The delivery of the first batch of European aid to Iran this week does not only represent a lifeline to the regime in Tehran as it attempts to tackle the deadly impact of the coronavirus pandemic. It also presents Iran with the opportunity to begin the painful process of rebuilding relations with the outside world.
Long before the coronavirus outbreak, the ayatollahs appeared to have adopted a bunker mentality, as far as their engagement with the outside world was concerned. This was prompted, in part, by their resentment at the Trump administration’s unilateral withdrawal from the 2015 nuclear deal.
In addition, the determination of the hardline supporters of Supreme Leader Ayatollah Ali Khamenei to persist with expanding Iran’s malign influence throughout the Middle East in countries like Iraq and Syria meant there was little appetite for engaging in a constructive relationship with the West and its allies in the region.
Thus, when the first reports that the coronavirus had spread to Iran began to surface in early February, Iran’s international isolation meant that it was at a distinct disadvantage in dealing with the outbreak.
This may well have contributed to Tehran’s disastrous handling of the pandemic, which has affected Iran more than any other country in the Middle East. In the last few days, Iran's death toll has officially passed 3,000, with more than 47,000 confirmed cases. But these figures have been contested, with opposition groups claiming they should be much higher; some claim as many as 4,762 people had already died by the end of March.
What is not in dispute is that the regime’s initial refusal to acknowledge the scale of the problem has meant that it has been unable to implement the comprehensive measures adopted by many other countries. Consequently, the virus has spread to all of Iran’s 31 provinces.
Moreover, although many countries, including Lebanon and Bahrain, have claimed to trace their own outbreaks to Iran, Tehran has persistently failed to grasp the significance of the situation, playing it down rather than mounting an effective response. In February Ayatollah Khamenei accused the country's enemies of deliberately exaggerating the threat, a sentiment echoed by the country’s president, Hassan Rouhani, who warned against the “conspiracies and fear-mongering of our enemies”. Iran’s state TV has even claimed the coronavirus could be a US-manufactured "bioweapon".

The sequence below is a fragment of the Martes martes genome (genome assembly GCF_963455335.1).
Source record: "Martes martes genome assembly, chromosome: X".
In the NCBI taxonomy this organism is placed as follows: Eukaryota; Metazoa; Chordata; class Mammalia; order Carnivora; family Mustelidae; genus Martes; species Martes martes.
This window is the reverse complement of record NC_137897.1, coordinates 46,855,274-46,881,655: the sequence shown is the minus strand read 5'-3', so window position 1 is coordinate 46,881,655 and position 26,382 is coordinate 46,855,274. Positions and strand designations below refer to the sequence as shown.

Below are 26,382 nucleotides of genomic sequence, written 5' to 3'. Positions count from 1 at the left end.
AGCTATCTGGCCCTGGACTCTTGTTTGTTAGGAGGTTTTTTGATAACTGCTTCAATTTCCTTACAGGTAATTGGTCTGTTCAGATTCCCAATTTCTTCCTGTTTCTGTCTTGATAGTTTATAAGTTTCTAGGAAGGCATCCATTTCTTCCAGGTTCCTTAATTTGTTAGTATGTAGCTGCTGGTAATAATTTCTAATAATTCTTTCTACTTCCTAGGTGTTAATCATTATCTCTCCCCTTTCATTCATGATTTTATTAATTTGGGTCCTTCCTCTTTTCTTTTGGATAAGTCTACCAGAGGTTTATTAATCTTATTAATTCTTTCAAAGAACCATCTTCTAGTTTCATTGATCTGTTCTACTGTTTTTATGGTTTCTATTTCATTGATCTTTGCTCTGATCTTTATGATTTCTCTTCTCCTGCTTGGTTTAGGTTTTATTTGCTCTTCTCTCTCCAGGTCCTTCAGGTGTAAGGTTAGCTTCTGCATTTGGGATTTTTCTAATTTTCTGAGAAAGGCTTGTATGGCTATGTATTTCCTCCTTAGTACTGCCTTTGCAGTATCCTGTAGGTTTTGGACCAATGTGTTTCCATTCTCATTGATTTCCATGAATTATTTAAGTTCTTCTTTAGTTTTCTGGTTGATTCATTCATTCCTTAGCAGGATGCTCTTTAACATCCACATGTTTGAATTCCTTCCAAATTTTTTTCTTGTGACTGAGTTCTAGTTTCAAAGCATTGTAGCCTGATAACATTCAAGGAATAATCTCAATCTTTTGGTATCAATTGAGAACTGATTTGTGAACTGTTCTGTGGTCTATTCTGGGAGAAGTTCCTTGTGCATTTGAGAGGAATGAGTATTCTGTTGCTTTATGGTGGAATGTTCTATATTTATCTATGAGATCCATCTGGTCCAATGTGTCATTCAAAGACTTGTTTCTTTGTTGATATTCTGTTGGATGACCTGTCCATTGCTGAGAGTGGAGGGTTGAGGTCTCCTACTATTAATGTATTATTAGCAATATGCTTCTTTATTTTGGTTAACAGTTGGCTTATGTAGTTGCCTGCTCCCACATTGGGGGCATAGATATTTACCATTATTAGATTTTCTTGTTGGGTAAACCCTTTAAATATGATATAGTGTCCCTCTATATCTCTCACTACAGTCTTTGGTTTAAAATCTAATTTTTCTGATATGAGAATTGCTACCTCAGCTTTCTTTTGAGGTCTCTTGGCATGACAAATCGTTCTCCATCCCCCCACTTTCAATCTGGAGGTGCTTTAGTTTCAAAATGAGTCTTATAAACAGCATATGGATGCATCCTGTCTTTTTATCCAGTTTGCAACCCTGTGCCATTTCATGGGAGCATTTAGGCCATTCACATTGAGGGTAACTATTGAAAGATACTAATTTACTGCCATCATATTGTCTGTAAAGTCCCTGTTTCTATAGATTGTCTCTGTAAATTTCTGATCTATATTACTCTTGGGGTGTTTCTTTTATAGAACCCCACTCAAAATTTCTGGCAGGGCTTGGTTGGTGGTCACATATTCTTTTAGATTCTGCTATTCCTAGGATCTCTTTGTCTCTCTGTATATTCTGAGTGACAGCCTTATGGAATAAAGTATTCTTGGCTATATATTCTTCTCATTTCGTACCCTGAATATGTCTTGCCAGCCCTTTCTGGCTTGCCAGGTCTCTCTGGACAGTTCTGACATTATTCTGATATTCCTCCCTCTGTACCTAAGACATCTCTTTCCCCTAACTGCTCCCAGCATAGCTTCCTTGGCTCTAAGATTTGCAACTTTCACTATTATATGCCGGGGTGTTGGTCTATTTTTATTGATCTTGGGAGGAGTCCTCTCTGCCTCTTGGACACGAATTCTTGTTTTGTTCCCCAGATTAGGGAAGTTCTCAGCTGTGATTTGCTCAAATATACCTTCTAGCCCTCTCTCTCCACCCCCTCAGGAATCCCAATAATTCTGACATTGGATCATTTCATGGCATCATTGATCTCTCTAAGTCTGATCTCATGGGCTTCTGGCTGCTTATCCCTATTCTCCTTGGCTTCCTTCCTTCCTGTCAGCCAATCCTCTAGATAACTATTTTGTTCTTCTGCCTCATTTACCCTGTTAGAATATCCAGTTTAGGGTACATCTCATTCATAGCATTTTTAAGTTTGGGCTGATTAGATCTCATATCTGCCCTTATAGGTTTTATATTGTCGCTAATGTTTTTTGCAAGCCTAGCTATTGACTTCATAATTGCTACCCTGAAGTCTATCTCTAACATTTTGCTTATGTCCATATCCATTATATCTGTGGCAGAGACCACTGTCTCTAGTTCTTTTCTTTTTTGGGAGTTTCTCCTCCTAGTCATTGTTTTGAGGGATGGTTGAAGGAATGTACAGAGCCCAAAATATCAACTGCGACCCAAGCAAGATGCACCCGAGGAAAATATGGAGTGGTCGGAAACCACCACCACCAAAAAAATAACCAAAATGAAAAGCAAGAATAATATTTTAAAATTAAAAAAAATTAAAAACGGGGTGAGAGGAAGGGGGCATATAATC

All of this has severely diminishing Tehran's international standing, which was already low enough in the wake of it having mistakenly shot down of a Ukrainian passenger jet in early January, costing 176 passengers and crew members. But Iran’s rulers have only themselves to blame for the country’s dire predicament.
In this context, the successful delivery to Iran earlier this week of a shipment of medical supplies from Britain, France and Germany could prove to be a game-changer in terms of Tehran’s relations with the outside world – assuming, that is, that the regime is able to make the most of the opportunity. Iran's regional neighbours, including the UAE, have also delivered their own aid packages to Tehran.
The three European countries involved in the most recent transaction, the so-called E3, have been looking for ways to maintain trade ties with Iran, as they are all signatories to a 2015 nuclear deal that has since been scuttled by the US's decision to withdraw from it and impose wide-ranging sanctions on the Iranians instead.
Initially, the EU wanted to establish a trade mechanism, known as the Special Purpose Vehicle, that would allow European businesses to continue trading with Iran without damaging their commercial relationship with the US.
The EU, faced with strong opposition from Washington over its proposal, eventually had to scale down its ambitions to the extent that it has now set up a new arrangement, the Instrument in Support of Trade Exchanges, or Instex, that allows European nations to conduct limited trade with Iran that is confined to basic humanitarian supplies, such as medicines and food.
The Trump administration, stung by criticism that its hardline approach was having a negative impact on Tehran’s ability to tackle the pandemic, has given Instex its begrudging approval, with the result that the E3 have offered Iran a €5 million relief package. This week’s delivery of medicines, estimated to be worth $548,000, is the first transaction to be completed under the new Instex arrangements.
It is modest compared to the billions of dollars in trade that existed between Iran and Europe prior to Washington’s withdrawal from the nuclear deal, and further transactions are unlikely to increase much beyond that level because many European firms still fear legal repercussions in the US from doing business with Tehran.
Nevertheless, they do represent an opportunity for Tehran to begin repairing its relations with the West, a process that can only begin in earnest if tensions between the supporters of Ayatollah Khamenei and the more pragmatic supporters of Mr Rouhani can be set aside.
To date, the former have flatly rejected outside offers of help, with Major General Hossein Salami, the commander of the Islamic Revolutionary Guard Corps, denouncing an offer from the Trump administration to help combat the pandemic as “deception and lies.”
This kind of attitude is hardly going to help Iran in its desperate hour of need. The hardliners must understand that the threat posed by the coronavirus, combined with the economic hardship the country is suffering as a result of sanctions, poses an existential threat to the regime, which will only survive by engaging with the outside world, rather than constantly railing against it.
Con Coughlin is the Telegraph’s defence and foreign affairs editor